I am currently working on a presentation that I will be giving next week, called “Death in the ED”.
During my research for this talk, I was trying to find information, guidelines, on when Emergency Physicians can and should stop resuscitative measures on a patient. The issue is very complex, and there does not seem to be a clear cut answer. In my practice, I have relied on multiple clinical predictors and factors such as whether the patient’s heart is beating on my bedside ultrasound, or what the blood gas shows during CPR, or historical factors such as how long CPR was done for and whether the patient ever had a shockable rhythm (i.e. a rhythm that responds to electrical intervention). My colleagues and I have made decisions to terminate CPR based on these findings, and I don’t regret doing so because in each case I very deeply considered all the information I had in my hands at that moment in time and made the decision based on the facts I had.
But today, I watched a Youtube video that will completely change my practice from here on in, and that made me question so many decisions I have made. This video was by a colleague speaking at a conference a couple of years ago, in which he very convincingly detailed all the other things we should consider during a resuscitation, including new methods and tools we have at hand now that might make a difference.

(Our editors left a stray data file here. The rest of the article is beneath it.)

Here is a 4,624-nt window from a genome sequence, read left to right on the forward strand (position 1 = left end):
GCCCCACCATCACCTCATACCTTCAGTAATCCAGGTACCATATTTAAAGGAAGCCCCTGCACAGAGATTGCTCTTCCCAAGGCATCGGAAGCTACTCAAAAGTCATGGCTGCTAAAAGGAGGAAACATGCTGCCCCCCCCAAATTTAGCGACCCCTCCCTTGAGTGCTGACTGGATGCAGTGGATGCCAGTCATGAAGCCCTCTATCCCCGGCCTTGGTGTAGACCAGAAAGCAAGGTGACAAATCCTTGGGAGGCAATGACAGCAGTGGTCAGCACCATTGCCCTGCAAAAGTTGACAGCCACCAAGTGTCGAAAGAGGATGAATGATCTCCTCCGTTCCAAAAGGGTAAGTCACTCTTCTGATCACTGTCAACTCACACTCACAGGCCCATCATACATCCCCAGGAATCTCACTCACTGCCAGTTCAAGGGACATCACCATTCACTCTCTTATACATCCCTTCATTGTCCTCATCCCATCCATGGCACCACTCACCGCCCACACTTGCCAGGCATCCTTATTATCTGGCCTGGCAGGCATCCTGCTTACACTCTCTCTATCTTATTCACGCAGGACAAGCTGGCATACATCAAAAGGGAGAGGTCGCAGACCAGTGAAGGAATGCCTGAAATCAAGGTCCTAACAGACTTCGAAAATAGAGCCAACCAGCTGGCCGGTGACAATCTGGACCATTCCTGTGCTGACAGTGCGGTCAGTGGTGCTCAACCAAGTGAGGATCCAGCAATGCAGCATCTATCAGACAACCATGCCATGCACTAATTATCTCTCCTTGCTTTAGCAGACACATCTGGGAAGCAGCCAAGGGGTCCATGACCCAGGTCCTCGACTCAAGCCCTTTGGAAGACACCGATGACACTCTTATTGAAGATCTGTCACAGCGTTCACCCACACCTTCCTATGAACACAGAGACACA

At the end of his talk, he was in tears. The audience was in tears. I was in tears.
It’s hard sometimes, in the work that we do as emergency physicians, to separate ourselves from the algorithms and textbook learning we have memorized, and think outside the box. It’s easy to follow what we’ve been taught, easy to say we tried everything we were supposed to try, and stop at that. It’s easy to say, I don’t think this patient will survive. But can we do that? Should we do that? At what point should we truly stop resuscitating our patients?
I don’t know. I still don’t know. But this 30 minute talk I watched today stirred something in me and will change my practice going forward. This is why it is so important to keep learning as a doctor; never stop, never quit reading and watching videos, listening to podcasts.
We have never learned enough, we will never know it all.
And most of all, we will never ever be able to predict with certainty, who might live and who might die. We can only try to steer things in one direction or another, using all tools and knowledge we have.